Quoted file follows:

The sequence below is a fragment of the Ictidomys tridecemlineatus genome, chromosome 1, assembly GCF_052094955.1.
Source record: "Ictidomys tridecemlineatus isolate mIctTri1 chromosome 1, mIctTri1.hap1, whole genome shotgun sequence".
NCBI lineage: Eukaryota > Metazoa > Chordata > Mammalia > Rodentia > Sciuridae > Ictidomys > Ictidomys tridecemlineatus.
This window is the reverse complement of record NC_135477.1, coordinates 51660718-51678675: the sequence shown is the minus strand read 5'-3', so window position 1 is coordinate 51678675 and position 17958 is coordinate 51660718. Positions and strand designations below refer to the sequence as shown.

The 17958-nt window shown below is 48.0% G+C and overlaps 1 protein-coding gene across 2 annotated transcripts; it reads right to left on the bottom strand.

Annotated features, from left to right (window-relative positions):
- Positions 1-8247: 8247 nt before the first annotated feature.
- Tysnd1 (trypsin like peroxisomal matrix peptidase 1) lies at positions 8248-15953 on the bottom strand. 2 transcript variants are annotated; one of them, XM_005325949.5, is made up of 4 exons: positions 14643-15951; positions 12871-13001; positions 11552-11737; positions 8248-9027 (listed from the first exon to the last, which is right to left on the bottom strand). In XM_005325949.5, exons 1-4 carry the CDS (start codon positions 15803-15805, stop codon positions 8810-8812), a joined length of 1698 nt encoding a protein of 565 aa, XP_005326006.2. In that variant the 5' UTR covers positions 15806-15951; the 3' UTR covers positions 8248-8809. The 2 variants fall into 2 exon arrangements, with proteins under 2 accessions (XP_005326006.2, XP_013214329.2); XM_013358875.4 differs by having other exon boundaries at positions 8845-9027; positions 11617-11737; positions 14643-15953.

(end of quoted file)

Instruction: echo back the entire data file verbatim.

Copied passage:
The sequence below is a fragment of the Ictidomys tridecemlineatus genome, chromosome 1, assembly GCF_052094955.1.
Source record: "Ictidomys tridecemlineatus isolate mIctTri1 chromosome 1, mIctTri1.hap1, whole genome shotgun sequence".
NCBI lineage: Eukaryota > Metazoa > Chordata > Mammalia > Rodentia > Sciuridae > Ictidomys > Ictidomys tridecemlineatus.
This window is the reverse complement of record NC_135477.1, coordinates 51660718-51678675: the sequence shown is the minus strand read 5'-3', so window position 1 is coordinate 51678675 and position 17958 is coordinate 51660718. Positions and strand designations below refer to the sequence as shown.

The 17958-nt window shown below is 48.0% G+C and overlaps 1 protein-coding gene across 2 annotated transcripts; it reads right to left on the bottom strand.

Annotated features, from left to right (window-relative positions):
- Positions 1-8247: 8247 nt before the first annotated feature.
- Tysnd1 (trypsin like peroxisomal matrix peptidase 1) lies at positions 8248-15953 on the bottom strand. 2 transcript variants are annotated; one of them, XM_005325949.5, is made up of 4 exons: positions 14643-15951; positions 12871-13001; positions 11552-11737; positions 8248-9027 (listed from the first exon to the last, which is right to left on the bottom strand). In XM_005325949.5, exons 1-4 carry the CDS (start codon positions 15803-15805, stop codon positions 8810-8812), a joined length of 1698 nt encoding a protein of 565 aa, XP_005326006.2. In that variant the 5' UTR covers positions 15806-15951; the 3' UTR covers positions 8248-8809. The 2 variants fall into 2 exon arrangements, with proteins under 2 accessions (XP_005326006.2, XP_013214329.2); XM_013358875.4 differs by having other exon boundaries at positions 8845-9027; positions 11617-11737; positions 14643-15953.